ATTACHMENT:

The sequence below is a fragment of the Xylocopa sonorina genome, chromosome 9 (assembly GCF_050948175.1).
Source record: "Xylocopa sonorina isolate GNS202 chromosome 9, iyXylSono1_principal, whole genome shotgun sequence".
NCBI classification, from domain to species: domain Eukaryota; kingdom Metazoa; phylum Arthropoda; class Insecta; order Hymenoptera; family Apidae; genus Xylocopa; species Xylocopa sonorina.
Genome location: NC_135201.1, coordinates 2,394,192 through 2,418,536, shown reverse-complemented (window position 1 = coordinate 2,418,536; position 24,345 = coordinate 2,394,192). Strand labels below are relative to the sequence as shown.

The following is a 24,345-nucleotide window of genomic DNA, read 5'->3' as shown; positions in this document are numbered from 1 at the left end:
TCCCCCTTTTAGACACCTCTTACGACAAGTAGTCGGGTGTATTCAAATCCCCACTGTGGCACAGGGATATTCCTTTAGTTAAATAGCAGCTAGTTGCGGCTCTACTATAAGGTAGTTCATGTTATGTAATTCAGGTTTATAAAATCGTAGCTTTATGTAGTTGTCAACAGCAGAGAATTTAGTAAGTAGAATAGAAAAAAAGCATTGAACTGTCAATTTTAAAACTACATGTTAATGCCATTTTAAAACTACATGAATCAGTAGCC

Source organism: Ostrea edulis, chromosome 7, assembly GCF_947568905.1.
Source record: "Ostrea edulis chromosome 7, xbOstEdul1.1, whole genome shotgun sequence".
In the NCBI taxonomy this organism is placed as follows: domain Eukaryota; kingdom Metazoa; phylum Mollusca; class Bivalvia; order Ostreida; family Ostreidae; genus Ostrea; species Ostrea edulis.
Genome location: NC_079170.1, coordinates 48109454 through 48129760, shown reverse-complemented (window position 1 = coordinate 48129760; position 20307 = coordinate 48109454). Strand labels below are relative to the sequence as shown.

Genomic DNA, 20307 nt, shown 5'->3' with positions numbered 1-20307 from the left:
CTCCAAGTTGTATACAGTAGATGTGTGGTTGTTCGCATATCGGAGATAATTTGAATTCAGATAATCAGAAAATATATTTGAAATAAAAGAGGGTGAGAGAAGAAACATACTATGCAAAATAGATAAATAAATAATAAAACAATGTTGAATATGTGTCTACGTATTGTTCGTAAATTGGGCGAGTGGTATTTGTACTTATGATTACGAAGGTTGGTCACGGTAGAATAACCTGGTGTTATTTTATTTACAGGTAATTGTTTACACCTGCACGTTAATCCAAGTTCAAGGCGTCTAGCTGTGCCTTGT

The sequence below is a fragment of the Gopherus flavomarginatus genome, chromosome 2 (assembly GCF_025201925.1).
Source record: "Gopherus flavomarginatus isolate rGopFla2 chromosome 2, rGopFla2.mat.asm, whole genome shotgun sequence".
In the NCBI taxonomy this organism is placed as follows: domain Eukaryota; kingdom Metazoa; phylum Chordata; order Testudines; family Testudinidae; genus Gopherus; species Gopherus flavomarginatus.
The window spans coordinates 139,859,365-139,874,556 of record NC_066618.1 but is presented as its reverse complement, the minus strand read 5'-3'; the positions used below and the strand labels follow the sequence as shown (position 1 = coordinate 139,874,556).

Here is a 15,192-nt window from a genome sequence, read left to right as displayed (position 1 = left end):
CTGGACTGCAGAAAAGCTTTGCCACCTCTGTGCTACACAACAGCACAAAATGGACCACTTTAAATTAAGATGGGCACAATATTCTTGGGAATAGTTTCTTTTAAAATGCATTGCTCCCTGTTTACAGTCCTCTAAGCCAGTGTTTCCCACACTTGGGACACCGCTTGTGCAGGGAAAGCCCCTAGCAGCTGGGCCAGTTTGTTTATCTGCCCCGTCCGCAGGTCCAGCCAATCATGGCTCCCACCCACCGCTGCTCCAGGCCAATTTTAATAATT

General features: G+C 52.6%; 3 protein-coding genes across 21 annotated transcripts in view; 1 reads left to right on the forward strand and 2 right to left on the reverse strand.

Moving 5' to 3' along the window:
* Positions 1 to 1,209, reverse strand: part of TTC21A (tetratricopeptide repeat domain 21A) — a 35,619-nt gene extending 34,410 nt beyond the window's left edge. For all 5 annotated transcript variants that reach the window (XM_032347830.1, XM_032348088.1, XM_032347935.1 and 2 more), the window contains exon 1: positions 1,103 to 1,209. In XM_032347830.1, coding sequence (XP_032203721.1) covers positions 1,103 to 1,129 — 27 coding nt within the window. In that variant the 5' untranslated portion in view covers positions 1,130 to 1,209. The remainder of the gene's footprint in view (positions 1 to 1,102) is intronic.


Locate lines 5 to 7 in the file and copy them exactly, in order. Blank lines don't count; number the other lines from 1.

The following is a 24,345-nucleotide window of genomic DNA, read 5'->3' as shown; positions in this document are numbered from 1 at the left end:
TCCCCCTTTTAGACACCTCTTACGACAAGTAGTCGGGTGTATTCAAATCCCCACTGTGGCACAGGGATATTCCTTTAGTTAAATAGCAGCTAGTTGCGGCTCTACTATAAGGTAGTTCATGTTATGTAATTCAGGTTTATAAAATCGTAGCTTTATGTAGTTGTCAACAGCAGAGAATTTAGTAAGTAGAATAGAAAAAAAGCATTGAACTGTCAATTTTAAAACTACATGTTAATGCCATTTTAAAACTACATGAATCAGTAGCC

Source organism: Ostrea edulis, chromosome 7, assembly GCF_947568905.1.